To forecast your finances, you watch for trends, patterns, and relationships, determine the probability of these influencing a particular outcome, and use that to model your forecast.
For instance, if government indicators predict that the economy is going to grow by 4 percent next year and you’ve assessed a correlative relationship of index-predicted economic growth and sales in a ½ ratio, then you should predict that the economic growth will contribute to a 2 percent sales increase next year.
Does that mean that sales will increase 2 percent next year? Only if nothing else influences your sales at all, because other factors may influence sales to either make them higher or lower, but the economic growth will have a bit of a positive influence on your sales.
Based on consistent trends over each month of the last three years of a steady 1 percent monthly sales increase, you may predict that you’ll continue to see steady growth over the next several years, but with a 68 percent probability of slowed growth as you find patterns where sales slowed every fourth year.
Perhaps you couldn’t figure out what variables were influencing that slowed growth, but after calculating the probability of it, you were able to determine that your sales have a definite possibility of a temporary slow-down.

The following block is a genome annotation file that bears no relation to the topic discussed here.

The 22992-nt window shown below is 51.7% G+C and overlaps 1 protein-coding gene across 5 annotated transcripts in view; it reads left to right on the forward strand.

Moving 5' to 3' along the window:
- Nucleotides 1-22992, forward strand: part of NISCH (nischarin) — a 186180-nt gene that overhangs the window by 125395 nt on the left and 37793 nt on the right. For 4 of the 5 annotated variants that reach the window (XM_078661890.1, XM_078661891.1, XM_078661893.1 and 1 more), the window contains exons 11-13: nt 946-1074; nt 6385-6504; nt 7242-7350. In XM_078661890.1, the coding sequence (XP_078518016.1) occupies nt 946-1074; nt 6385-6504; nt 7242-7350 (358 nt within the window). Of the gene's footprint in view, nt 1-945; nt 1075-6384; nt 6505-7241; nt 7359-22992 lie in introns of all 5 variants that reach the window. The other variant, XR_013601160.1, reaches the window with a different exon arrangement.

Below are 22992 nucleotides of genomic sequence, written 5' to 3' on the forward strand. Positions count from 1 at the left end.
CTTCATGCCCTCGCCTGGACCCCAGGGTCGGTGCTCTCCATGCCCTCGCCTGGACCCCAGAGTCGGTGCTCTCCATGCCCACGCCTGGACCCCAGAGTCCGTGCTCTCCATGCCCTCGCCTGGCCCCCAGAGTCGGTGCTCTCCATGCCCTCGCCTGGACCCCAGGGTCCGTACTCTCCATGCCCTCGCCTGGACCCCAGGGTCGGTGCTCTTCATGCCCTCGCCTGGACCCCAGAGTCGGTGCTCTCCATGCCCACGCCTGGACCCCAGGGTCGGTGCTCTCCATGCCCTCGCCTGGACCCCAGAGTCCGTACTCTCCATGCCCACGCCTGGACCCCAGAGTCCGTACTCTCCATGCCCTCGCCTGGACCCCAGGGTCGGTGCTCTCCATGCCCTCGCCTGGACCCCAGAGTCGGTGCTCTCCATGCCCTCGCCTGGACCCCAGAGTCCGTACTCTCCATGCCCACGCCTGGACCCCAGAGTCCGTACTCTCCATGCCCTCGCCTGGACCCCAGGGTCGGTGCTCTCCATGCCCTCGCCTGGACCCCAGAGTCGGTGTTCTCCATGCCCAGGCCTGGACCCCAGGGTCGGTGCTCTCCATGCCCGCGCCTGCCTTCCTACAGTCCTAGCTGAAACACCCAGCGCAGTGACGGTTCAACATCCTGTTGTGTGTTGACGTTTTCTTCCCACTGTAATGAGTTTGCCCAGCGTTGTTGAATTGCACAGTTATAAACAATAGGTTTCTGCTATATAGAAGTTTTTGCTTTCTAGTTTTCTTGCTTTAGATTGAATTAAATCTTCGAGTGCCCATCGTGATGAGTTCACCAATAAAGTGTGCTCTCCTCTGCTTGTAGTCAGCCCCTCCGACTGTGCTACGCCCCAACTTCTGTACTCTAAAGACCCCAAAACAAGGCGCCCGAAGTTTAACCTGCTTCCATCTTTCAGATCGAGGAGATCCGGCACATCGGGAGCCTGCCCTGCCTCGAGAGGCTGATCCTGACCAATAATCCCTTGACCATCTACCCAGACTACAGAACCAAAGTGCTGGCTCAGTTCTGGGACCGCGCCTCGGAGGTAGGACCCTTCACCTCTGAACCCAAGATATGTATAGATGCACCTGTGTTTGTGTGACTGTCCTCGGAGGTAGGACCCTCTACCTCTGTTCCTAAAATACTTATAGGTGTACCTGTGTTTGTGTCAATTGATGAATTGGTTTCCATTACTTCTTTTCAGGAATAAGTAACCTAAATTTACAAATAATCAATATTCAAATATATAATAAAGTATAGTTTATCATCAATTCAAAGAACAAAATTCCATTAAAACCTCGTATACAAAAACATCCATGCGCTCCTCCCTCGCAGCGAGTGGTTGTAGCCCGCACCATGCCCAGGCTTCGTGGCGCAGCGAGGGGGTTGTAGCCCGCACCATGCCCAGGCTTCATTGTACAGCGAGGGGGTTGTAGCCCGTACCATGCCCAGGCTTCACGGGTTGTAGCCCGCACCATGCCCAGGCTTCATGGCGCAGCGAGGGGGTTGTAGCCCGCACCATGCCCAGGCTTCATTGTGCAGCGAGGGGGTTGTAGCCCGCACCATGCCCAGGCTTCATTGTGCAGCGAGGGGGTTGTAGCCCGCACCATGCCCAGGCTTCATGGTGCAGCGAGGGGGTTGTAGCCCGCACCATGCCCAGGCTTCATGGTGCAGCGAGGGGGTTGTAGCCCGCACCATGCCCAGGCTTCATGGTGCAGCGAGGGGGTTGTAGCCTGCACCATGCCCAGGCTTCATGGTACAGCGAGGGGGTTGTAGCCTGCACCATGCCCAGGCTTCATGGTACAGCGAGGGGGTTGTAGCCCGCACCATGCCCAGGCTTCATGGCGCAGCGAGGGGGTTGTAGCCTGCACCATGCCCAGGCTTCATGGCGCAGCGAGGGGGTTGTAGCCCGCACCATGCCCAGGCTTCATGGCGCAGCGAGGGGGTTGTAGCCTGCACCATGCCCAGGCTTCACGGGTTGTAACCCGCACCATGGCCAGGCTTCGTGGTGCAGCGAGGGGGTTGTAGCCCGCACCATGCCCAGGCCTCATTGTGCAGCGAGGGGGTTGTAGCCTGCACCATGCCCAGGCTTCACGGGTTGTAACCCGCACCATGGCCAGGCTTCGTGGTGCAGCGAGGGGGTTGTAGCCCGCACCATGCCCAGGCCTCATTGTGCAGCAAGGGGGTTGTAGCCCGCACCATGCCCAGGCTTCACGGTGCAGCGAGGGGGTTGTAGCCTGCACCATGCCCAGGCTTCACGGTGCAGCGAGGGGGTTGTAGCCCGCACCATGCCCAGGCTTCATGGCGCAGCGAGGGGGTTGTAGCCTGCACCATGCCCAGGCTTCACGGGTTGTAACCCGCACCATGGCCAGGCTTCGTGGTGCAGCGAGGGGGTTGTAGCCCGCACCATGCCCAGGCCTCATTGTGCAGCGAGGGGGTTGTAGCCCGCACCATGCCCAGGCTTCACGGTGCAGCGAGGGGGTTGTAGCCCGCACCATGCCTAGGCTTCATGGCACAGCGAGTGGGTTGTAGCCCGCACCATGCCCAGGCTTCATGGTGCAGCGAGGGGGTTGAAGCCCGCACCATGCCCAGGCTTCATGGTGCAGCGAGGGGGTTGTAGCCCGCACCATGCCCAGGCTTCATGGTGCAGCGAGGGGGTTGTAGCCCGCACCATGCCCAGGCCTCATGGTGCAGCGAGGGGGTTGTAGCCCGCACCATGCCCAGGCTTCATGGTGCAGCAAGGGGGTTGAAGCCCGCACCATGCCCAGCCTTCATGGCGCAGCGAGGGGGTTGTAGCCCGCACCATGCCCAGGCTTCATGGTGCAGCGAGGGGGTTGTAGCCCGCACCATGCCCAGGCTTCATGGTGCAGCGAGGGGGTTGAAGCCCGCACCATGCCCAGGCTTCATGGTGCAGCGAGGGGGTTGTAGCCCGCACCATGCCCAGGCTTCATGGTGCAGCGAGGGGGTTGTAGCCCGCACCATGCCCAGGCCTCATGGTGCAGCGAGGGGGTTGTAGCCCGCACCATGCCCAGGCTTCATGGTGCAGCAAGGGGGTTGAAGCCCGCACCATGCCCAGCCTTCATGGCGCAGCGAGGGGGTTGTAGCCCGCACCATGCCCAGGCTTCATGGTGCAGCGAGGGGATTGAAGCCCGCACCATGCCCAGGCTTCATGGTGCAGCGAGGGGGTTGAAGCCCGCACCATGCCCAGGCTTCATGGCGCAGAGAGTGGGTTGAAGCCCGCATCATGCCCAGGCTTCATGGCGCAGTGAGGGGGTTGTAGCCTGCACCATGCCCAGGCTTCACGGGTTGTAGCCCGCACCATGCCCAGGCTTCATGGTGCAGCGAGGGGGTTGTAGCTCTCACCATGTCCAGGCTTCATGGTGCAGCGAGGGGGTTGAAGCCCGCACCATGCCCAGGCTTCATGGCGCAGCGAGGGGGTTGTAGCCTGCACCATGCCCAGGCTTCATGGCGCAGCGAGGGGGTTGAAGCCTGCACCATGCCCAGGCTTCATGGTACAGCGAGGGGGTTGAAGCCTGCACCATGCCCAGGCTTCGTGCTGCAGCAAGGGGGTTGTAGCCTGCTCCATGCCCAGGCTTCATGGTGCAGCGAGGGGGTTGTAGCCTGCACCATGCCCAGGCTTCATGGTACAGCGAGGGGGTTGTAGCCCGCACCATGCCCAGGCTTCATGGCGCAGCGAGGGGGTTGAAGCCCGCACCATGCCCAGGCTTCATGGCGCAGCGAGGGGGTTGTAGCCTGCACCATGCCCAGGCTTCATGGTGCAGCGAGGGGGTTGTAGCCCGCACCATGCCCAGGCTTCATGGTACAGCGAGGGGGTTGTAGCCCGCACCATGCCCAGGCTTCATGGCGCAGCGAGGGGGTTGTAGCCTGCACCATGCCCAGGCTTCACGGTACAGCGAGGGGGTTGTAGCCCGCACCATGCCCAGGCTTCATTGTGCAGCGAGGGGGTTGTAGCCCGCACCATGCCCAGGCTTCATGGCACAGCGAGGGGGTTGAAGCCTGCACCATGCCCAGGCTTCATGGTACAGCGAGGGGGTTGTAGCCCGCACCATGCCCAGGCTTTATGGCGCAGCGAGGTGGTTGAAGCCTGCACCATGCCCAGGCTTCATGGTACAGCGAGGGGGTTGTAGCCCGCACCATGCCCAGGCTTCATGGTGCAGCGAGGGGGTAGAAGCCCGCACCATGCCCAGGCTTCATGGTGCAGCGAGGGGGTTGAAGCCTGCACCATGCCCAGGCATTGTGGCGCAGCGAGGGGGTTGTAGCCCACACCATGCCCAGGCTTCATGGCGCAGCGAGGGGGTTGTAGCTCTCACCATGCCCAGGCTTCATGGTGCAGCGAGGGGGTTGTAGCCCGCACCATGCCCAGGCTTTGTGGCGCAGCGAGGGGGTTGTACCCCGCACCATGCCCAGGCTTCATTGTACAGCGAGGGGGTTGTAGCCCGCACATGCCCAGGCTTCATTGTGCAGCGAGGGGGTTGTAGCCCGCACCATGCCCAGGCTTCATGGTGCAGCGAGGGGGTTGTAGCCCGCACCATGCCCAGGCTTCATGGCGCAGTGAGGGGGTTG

In the stock market, the two things that are most commonly used to predict movements are earnings and price. These two items as predictors is completely insane because both tend to be too volatile and too easily manipulated to be useful indicators.
So what are good indicators? There’s a joke that’s passed around by American economist Paul Samuelson, which says, “The market has predicted eight of the last five recessions.”
Another, somewhat more accurate indicator, is the yield on Treasury bonds. The yield on these bonds tends to increase and decrease in a generally similar way to national GDP but just two to four years sooner. Still, ratios such as price-to-earnings are quite popular for predicting stock market movements.
Calculate the Altman’s Z-score
An interesting case of statistical financial projections is the Altman’s Z-score. This calculation is 72 percent accurate in predicting that a corporation will file for bankruptcy within the next two years. While not spectacularly accurate (better models are now out there), the Altman’s Z-score is a very simple equation to use and is accurate enough to prove a point. Here’s how the equation works:
Z = 1.2T1 + 1.4T2 + 3.3T3 + 0.6T4 + 0.99T5
T1 = Working Capital/Total Assets
T2 = Retained Earnings/Total Assets
T3 = EBIT/Total Assets
T4 = Market Value of Equity/Total Liabilities
T5 = Net Sales/Total Assets
Risk score ratings:
>3 = As risky as eating soup while wearing water-wings (very low risk of bankruptcy)
1.81–2.99 = As risky as jumping off the high-dive in loose-fitting swim trunks (moderate risk of bankruptcy)
<1.80 = As risky as swimming with sharks after taking a meat-bath (high risk of bankruptcy)
Using statistics and probability takes several different variables (the components of the different financial metrics), weights them each by the amount that each is able to predict bankruptcy in a standard deviation, and then adds them together to give us something called a z-score (a measure of observed distance from the mean for a particular value).
Together, they’re 72 percent accurate in predicting whether or not a corporation will go bankrupt in the next 2 years.